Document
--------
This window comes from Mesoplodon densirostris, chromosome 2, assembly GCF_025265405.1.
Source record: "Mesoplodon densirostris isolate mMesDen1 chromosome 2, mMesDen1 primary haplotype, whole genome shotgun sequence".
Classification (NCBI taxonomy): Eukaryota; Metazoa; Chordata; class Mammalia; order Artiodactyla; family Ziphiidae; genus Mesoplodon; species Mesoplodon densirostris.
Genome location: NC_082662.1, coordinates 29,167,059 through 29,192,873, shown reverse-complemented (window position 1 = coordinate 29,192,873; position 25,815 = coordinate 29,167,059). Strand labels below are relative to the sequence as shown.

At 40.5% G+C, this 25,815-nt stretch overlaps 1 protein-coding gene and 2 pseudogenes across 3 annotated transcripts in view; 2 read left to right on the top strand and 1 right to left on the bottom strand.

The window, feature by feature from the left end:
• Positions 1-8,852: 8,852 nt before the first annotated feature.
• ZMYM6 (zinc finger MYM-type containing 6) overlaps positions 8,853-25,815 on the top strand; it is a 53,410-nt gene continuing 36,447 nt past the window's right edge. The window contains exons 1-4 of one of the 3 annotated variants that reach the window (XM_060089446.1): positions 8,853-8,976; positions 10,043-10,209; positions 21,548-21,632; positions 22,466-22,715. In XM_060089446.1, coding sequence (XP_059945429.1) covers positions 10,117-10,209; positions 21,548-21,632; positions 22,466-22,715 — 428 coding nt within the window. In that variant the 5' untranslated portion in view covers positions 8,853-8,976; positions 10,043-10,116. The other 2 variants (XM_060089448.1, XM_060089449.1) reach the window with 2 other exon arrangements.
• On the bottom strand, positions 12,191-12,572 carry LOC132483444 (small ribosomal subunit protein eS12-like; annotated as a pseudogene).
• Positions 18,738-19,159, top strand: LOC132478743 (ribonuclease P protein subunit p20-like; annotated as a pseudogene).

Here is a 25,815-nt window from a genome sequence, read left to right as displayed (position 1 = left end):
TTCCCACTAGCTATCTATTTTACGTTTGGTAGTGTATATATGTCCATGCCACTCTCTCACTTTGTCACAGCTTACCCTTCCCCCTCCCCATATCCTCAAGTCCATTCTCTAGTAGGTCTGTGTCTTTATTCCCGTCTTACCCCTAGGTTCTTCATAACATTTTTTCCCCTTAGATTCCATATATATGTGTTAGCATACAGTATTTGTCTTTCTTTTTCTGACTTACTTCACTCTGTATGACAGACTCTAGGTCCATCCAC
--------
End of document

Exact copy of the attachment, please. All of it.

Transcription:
This window comes from Mesoplodon densirostris, chromosome 2, assembly GCF_025265405.1.
Source record: "Mesoplodon densirostris isolate mMesDen1 chromosome 2, mMesDen1 primary haplotype, whole genome shotgun sequence".
Classification (NCBI taxonomy): Eukaryota; Metazoa; Chordata; class Mammalia; order Artiodactyla; family Ziphiidae; genus Mesoplodon; species Mesoplodon densirostris.
Genome location: NC_082662.1, coordinates 29,167,059 through 29,192,873, shown reverse-complemented (window position 1 = coordinate 29,192,873; position 25,815 = coordinate 29,167,059). Strand labels below are relative to the sequence as shown.

At 40.5% G+C, this 25,815-nt stretch overlaps 1 protein-coding gene and 2 pseudogenes across 3 annotated transcripts in view; 2 read left to right on the top strand and 1 right to left on the bottom strand.

The window, feature by feature from the left end:
• Positions 1-8,852: 8,852 nt before the first annotated feature.
• ZMYM6 (zinc finger MYM-type containing 6) overlaps positions 8,853-25,815 on the top strand; it is a 53,410-nt gene continuing 36,447 nt past the window's right edge. The window contains exons 1-4 of one of the 3 annotated variants that reach the window (XM_060089446.1): positions 8,853-8,976; positions 10,043-10,209; positions 21,548-21,632; positions 22,466-22,715. In XM_060089446.1, coding sequence (XP_059945429.1) covers positions 10,117-10,209; positions 21,548-21,632; positions 22,466-22,715 — 428 coding nt within the window. In that variant the 5' untranslated portion in view covers positions 8,853-8,976; positions 10,043-10,116. The other 2 variants (XM_060089448.1, XM_060089449.1) reach the window with 2 other exon arrangements.
• On the bottom strand, positions 12,191-12,572 carry LOC132483444 (small ribosomal subunit protein eS12-like; annotated as a pseudogene).
• Positions 18,738-19,159, top strand: LOC132478743 (ribonuclease P protein subunit p20-like; annotated as a pseudogene).

Here is a 25,815-nt window from a genome sequence, read left to right as displayed (position 1 = left end):
TTCCCACTAGCTATCTATTTTACGTTTGGTAGTGTATATATGTCCATGCCACTCTCTCACTTTGTCACAGCTTACCCTTCCCCCTCCCCATATCCTCAAGTCCATTCTCTAGTAGGTCTGTGTCTTTATTCCCGTCTTACCCCTAGGTTCTTCATAACATTTTTTCCCCTTAGATTCCATATATATGTGTTAGCATACAGTATTTGTCTTTCTTTTTCTGACTTACTTCACTCTGTATGACAGACTCTAGGTCCATCCAC